Reged: Thu
Posts: 429
Re: Florence slowly strengthening in the Atlantic [Re: HanKFranK]
      #73442 - Wed Sep 06 2006 09:36 AM

The models seem to be in excellent agreement about the track for the next 5 days, taking Florence WNW, NW then somewhat more NNW. To my layman's eye, I don't see agreement on a recurvature out to sea yet.

If I read it right, we could be looking at a Cat 3?

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Steve H1
Storm Tracker

Reged: Fri
Posts: 309
Loc: Palm Bay FL USA
Re: The 11 is out. [Re: cieldumort]
      #73443 - Wed Sep 06 2006 09:42 AM

To further embellish the observations made in the previous post, the center that is now visible in this mornings satellite pix is to the south of the 5 am advisory and is basically stationary. This may add confusion to the future track of Florence, specifically the time-critical synoptic pattern evolving around her. 91L is still not that impressive, but could move NW around Flo and this should further complicate forecasting woes. The good news is that all of this is occurring out over the open waters of the Atlantic and, given enough time, these usually get caught up in the westerlies.......but that is dependent on the changing pattern. Pretty intriguing given the host of variables here. It'll be interesting to see how the models handle the setup during the next few days. Let's see what today brings. Cheers!!

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Storm Tracker

Reged: Fri
Posts: 208
Loc: Ontario, Canada
Re: The 11 is out. [Re: Steve H1]
      #73444 - Wed Sep 06 2006 10:30 AM

No intermediate advisories yet I guess.

It's amazing the size of Florence today...I have to say that she's definately gone more west than anyone thought 3 days ago and has definately brought the north eastern seaboard into play. No land to dry her out, If that shear dies off today like forcasted, she's going to spin up.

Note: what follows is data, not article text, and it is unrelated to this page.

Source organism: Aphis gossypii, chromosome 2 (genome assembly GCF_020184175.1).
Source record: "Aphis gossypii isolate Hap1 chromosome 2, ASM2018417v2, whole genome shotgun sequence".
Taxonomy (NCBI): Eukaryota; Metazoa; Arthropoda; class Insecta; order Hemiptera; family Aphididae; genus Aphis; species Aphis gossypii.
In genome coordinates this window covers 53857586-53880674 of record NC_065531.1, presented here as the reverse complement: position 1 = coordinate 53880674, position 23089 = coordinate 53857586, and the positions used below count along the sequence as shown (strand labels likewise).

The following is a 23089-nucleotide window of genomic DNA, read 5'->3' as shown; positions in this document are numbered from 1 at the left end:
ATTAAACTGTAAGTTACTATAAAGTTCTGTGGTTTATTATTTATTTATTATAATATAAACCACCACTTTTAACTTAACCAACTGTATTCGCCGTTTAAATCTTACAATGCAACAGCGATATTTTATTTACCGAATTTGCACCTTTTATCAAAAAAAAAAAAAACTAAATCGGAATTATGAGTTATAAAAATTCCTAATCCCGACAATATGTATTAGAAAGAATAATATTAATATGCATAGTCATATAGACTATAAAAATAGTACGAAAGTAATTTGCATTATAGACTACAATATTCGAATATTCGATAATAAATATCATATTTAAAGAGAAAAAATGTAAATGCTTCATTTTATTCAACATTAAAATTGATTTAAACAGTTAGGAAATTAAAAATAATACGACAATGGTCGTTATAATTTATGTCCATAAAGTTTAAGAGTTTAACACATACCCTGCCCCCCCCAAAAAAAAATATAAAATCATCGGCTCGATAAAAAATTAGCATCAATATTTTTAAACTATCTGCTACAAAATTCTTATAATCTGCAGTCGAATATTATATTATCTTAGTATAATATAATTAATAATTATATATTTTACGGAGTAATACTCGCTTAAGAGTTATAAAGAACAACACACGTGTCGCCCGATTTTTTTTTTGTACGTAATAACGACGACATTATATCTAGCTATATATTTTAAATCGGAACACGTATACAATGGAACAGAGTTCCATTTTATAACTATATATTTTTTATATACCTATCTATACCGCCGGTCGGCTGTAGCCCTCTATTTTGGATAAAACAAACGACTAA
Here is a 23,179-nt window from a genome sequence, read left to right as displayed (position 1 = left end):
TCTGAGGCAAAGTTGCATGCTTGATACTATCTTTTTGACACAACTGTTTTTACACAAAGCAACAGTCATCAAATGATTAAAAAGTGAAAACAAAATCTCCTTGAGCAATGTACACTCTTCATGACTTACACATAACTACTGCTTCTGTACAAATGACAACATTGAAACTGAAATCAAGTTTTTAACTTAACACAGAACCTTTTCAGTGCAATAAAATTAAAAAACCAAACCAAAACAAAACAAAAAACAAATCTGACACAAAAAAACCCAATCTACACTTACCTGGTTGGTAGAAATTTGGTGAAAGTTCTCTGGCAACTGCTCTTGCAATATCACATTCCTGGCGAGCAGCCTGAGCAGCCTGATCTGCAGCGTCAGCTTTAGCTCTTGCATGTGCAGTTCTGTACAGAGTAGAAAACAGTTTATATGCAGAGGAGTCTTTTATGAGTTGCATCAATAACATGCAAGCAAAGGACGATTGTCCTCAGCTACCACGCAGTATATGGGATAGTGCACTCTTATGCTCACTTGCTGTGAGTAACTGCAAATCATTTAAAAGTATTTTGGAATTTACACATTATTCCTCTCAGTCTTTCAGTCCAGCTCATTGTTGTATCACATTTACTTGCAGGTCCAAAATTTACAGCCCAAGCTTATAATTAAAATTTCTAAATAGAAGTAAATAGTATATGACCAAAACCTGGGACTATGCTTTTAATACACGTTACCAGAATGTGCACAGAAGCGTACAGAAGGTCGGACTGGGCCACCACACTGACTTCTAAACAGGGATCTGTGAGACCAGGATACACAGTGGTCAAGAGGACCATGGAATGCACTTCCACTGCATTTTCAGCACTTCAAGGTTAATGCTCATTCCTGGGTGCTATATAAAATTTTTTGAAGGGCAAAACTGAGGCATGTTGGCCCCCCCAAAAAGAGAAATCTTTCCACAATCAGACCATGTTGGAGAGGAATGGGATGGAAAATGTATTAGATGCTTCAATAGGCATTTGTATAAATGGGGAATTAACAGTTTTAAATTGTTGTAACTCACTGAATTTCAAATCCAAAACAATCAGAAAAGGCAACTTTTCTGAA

there are no intermediate advisories unless watches and warnings are up. -HF

Edited by HanKFranK (Wed Sep 06 2006 01:23 PM)

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Reged: Wed
Posts: 575
Re: The 11 is out. [Re: Sarg]
      #73445 - Wed Sep 06 2006 10:41 AM

"ok so typhoon_tip what do you think will the trough move away allowing florence to landfall or will is stick around cause the recurving sooner not affecting the coast? "

I believe you ought to go with the model consensus on recurvature, but not absolutely along their tracks. ...Again, the issue is and has been where exactly that will happen.

But, the model consensus does take it off shore pretty harmlessly.

Now, this "may" be correctable for a few synoptic reasons already addressed...

To name a couple, the strength of WAR (West Atlnatic Ridge) is not entirely certain. That feature is a primary steering inducer during the day 2-4 range. Beyond that, there is model-progged persistence of a weakness in the heights of the W Atlantic sufficient to induce a concerted polarward motion. The trick with that is, WAR has been prematurely eroded/decayed as a repeated bias in the models. We don't want to go too much deeper into speculation here on the main thread, but I will say that "IF" there is a correction to be made to atone for such a bias here, it would have to be that the ridge would hold longer and force a longer duration of westerly motion. That simple philosophy is why I am a little apprehensive in going with the model mean whole-heartedly.

TPC at 5am did not seem to bite on this, however...or at least, not as much. They intoned a right shift with their track guidance and from what I read, they left out this above train of reasoning altogether. Not sure I agree with them on that quite frankly. I also do not believe their 5am fix on initial motion is very good either... In the last 4 to 5 hours I cannot confirm a heading of 300 degrees at 11kts. In fact, Flo' appears nearly stationary at this time...

But, the 11am is due out any moment so it will be interesting what they say...

Bottom line: You ask me what I think - I think that if a ridge does establish its self there will wind up being some issues about timing the westerlies over top (latitude) of that ridge, for determination of what - if anything - there is about the flow that can cause a weakness sufficient to move Flo' screaming N near Bermuda so hastily. This "might" require observing future model runs begin to tweak their tracks W... Will that be enough to threaten the EC.. ?? Gosh, I really don't know.